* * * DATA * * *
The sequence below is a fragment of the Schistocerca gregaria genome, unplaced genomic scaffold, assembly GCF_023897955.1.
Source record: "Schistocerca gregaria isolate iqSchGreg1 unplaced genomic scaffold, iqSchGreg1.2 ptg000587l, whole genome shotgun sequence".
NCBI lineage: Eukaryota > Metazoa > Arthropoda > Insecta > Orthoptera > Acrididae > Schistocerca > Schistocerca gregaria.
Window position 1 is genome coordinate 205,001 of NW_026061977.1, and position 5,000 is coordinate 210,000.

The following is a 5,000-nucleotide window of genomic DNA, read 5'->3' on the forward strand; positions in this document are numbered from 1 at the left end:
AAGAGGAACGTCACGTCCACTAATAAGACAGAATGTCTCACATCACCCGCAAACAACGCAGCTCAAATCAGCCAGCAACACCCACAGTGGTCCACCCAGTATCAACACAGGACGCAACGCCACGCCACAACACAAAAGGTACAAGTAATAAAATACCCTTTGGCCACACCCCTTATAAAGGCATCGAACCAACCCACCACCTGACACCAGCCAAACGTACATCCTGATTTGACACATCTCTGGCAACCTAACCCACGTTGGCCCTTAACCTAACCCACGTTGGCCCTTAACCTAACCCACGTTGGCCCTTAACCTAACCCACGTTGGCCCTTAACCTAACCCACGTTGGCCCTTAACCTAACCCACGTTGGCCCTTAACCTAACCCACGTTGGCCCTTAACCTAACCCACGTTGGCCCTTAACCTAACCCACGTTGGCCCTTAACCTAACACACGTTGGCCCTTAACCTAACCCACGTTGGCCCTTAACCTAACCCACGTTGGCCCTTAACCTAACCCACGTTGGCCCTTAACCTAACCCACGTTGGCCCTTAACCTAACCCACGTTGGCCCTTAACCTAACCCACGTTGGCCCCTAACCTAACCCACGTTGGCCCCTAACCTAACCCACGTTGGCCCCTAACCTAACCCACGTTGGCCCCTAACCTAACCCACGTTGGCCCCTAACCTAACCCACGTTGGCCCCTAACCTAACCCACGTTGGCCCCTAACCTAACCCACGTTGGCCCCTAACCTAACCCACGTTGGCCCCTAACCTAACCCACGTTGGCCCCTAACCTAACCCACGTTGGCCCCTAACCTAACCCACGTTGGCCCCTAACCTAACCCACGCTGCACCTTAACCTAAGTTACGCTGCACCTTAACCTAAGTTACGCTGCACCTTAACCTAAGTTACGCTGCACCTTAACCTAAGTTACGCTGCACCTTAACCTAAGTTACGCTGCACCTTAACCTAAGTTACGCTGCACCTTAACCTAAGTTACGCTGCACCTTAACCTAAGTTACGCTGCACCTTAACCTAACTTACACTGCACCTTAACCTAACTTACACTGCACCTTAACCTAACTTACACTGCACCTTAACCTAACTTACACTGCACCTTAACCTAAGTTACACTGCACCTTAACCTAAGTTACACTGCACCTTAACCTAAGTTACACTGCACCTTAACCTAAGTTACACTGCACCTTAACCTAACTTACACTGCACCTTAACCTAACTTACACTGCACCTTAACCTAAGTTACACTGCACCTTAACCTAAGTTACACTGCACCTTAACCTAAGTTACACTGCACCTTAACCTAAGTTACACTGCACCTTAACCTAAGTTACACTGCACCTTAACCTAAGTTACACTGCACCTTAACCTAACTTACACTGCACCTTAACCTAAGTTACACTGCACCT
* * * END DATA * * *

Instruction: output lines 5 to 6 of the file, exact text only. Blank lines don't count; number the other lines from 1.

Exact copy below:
The following is a 5,000-nucleotide window of genomic DNA, read 5'->3' on the forward strand; positions in this document are numbered from 1 at the left end:
AAGAGGAACGTCACGTCCACTAATAAGACAGAATGTCTCACATCACCCGCAAACAACGCAGCTCAAATCAGCCAGCAACACCCACAGTGGTCCACCCAGTATCAACACAGGACGCAACGCCACGCCACAACACAAAAGGTACAAGTAATAAAATACCCTTTGGCCACACCCCTTATAAAGGCATCGAACCAACCCACCACCTGACACCAGCCAAACGTACATCCTGATTTGACACATCTCTGGCAACCTAACCCACGTTGGCCCTTAACCTAACCCACGTTGGCCCTTAACCTAACCCACGTTGGCCCTTAACCTAACCCACGTTGGCCCTTAACCTAACCCACGTTGGCCCTTAACCTAACCCACGTTGGCCCTTAACCTAACCCACGTTGGCCCTTAACCTAACCCACGTTGGCCCTTAACCTAACCCACGTTGGCCCTTAACCTAACACACGTTGGCCCTTAACCTAACCCACGTTGGCCCTTAACCTAACCCACGTTGGCCCTTAACCTAACCCACGTTGGCCCTTAACCTAACCCACGTTGGCCCTTAACCTAACCCACGTTGGCCCTTAACCTAACCCACGTTGGCCCCTAACCTAACCCACGTTGGCCCCTAACCTAACCCACGTTGGCCCCTAACCTAACCCACGTTGGCCCCTAACCTAACCCACGTTGGCCCCTAACCTAACCCACGTTGGCCCCTAACCTAACCCACGTTGGCCCCTAACCTAACCCACGTTGGCCCCTAACCTAACCCACGTTGGCCCCTAACCTAACCCACGTTGGCCCCTAACCTAACCCACGTTGGCCCCTAACCTAACCCACGTTGGCCCCTAACCTAACCCACGCTGCACCTTAACCTAAGTTACGCTGCACCTTAACCTAAGTTACGCTGCACCTTAACCTAAGTTACGCTGCACCTTAACCTAAGTTACGCTGCACCTTAACCTAAGTTACGCTGCACCTTAACCTAAGTTACGCTGCACCTTAACCTAAGTTACGCTGCACCTTAACCTAAGTTACGCTGCACCTTAACCTAACTTACACTGCACCTTAACCTAACTTACACTGCACCTTAACCTAACTTACACTGCACCTTAACCTAACTTACACTGCACCTTAACCTAAGTTACACTGCACCTTAACCTAAGTTACACTGCACCTTAACCTAAGTTACACTGCACCTTAACCTAAGTTACACTGCACCTTAACCTAACTTACACTGCACCTTAACCTAACTTACACTGCACCTTAACCTAAGTTACACTGCACCTTAACCTAAGTTACACTGCACCTTAACCTAAGTTACACTGCACCTTAACCTAAGTTACACTGCACCTTAACCTAAGTTACACTGCACCTTAACCTAAGTTACACTGCACCTTAACCTAACTTACACTGCACCTTAACCTAAGTTACACTGCACCT